We’ve taken an interest in tax havens thanks to Nicholas Shaxson’s book Treasure Islands, which is a must read. Although the book gives a historical account of the rise of what he calls “offshore”, which includes forms of tax avoidance that extend beyond the use of secrecy jurisdictions, which gives the UK the leading role, Shaxson discusses is that the US is the now the biggest tax haven in the world. He discussed briefly the role of Wyoming, which has incorporation rules that are so lax that it is trivial to hide the owners of Wyoming domiciled companies.
An article in Reuters fleshes out this topic in more detail. I encourage you to read it in full. Key extracts:
The secretive business havens of Cyprus and the Cayman Islands face a potent rival: Cheyenne, Wyoming….
All the activity at 2710 Thomes is part of a little-noticed industry in the U.S.: the mass production of paper businesses…The hotbeds of the industry are three states with a light regulatory touch-Delaware, Wyoming and Nevada.
The pervasiveness of corporate secrecy on America’s shores stands in stark contrast to Washington’s message to the rest of the world. Since the September 11 attacks in 2001, the U.S. has been calling forcefully for greater transparency in global transactions, to lift the veil on shadowy money flows. During a debate in 2008, presidential candidate Barack Obama singled out Ugland House in the Cayman Islands, reportedly home to some 12,000 offshore corporations, as “either the biggest building or the biggest tax scam on record.”
Yet on U.S. soil, similar activity is perfectly legal…. Convicted felons can operate firms which create companies, and buy them with no background checks.
No states license mass incorporators, and only a few require them to formally register with state authorities. None collect the names and addresses of “beneficial owners,” the individuals with a controlling interest in corporations, according to a 2009 report by the National Association of Secretaries of State, a group for state officials overseeing incorporation. Wyoming and Nevada allow the real owners of corporations to hide behind “nominee” officers and directors with no direct role in the business, often executives of the mass incorporator.
“In the U.S., (business incorporation) is completely unregulated,” says Jason Sharman, a professor at Griffith University in Nathan, Australia, who is preparing a study for the World Bank on corporate formation worldwide. “Somalia has slightly higher standards than Wyoming and Nevada.”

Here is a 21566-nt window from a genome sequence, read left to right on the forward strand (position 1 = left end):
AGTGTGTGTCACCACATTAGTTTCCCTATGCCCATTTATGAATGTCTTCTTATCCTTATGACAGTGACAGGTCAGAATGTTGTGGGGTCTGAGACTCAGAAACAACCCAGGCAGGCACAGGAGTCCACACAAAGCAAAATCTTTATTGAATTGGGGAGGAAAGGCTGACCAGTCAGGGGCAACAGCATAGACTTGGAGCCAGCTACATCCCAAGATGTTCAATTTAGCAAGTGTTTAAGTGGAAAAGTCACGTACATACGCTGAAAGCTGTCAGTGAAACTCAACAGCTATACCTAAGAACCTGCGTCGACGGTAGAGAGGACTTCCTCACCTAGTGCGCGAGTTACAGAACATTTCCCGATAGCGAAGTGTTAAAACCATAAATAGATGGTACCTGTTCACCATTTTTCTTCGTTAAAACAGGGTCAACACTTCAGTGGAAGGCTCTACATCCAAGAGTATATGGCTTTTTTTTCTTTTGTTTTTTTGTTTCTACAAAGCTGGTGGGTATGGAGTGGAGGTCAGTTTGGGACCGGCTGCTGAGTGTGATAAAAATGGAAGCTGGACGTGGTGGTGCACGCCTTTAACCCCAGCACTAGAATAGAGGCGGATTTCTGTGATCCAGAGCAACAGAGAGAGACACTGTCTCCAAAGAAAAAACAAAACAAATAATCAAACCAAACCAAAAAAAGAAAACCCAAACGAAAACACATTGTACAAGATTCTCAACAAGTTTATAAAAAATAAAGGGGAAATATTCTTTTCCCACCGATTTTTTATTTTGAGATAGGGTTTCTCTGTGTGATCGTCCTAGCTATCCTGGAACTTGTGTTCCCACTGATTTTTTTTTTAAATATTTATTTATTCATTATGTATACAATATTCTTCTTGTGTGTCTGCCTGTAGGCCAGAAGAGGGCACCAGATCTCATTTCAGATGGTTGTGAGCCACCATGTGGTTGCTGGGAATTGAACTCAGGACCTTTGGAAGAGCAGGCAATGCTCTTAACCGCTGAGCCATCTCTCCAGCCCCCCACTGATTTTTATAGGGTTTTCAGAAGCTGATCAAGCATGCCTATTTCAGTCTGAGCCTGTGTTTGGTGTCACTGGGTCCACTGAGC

An estimated 2 million corporations and limited liability companies are created each year in the U.S., according to Senate investigators. The Treasury Department has singled out LLCs as particularly vulnerable to being used as shell companies, as they can be owned by anyone and managed anonymously. Delaware, Nevada and Wyoming had 688,000 LLCs on file in 2009, up from 624,000 in 2007.
Treasury and state banking regulators say banks have flagged billions of dollars in suspicious transactions involving U.S. shell companies in recent years. On June 10, a federal judge in Oregon ordered a company registered there to pay $60 million for defrauding a Ukrainian government agency through sham transactions involving shell companies. The civil lawsuit described a network of U.S.-registered shells connected to fraud in Eastern Europe and Afghanistan.
A growing niche in the shell business is shelf corporations. Like paper-only shells, which enable the secrecy-minded to hide real ownership of assets, shelf companies are set up by firms like Wyoming Corporate Services, then left “on the shelf” to season for years. They’re then sold later to owners looking for a quick way to secure bank loans, bid on contracts, and project financial stability. To speed up business activity, shelf corporations can often be purchased with established bank accounts, credit histories and tax returns filed with the Internal Revenue Service.
“They just slot in your names, and you walk away with the company. Presto!” says Daniel E. Karson, executive managing director at investigative firm Kroll Inc. “The purpose is to conceal ownership.”…
Shell companies remain a headache for law-enforcement authorities. Officials say court-ordered subpoenas served on incorporators of shell and shelf corporations generally do deliver the names of the real owners hiding behind nominees. But if the owners are not U.S. citizens or companies, the investigation often hits a dead-end, they say.
There are additional hurdles. Wyoming Corporate Services charges $2,500 per year to supply an attorney who can provide an extra shield. Cheyenne attorney Graham Norris Jr. tells prospective clients sent to him by WCS that he will create a company on their behalf. That way, he says, he can invoke attorney-client privilege-adding a layer of privacy anytime there is an inquiry about their identities.
The in-depth report continues here.
Needless to say, on the one hand, we have the prospect of a budget deal that includes cuts to Medicare and on the other hand, tolerance of procedures that allow large scale tax evasion to occur (the IRS could stop this if it chose to by refusing to give IRS tax IDs to corporations that failed to provide the identities of owners). Not hard to see whose interests are served by this policy combo plate.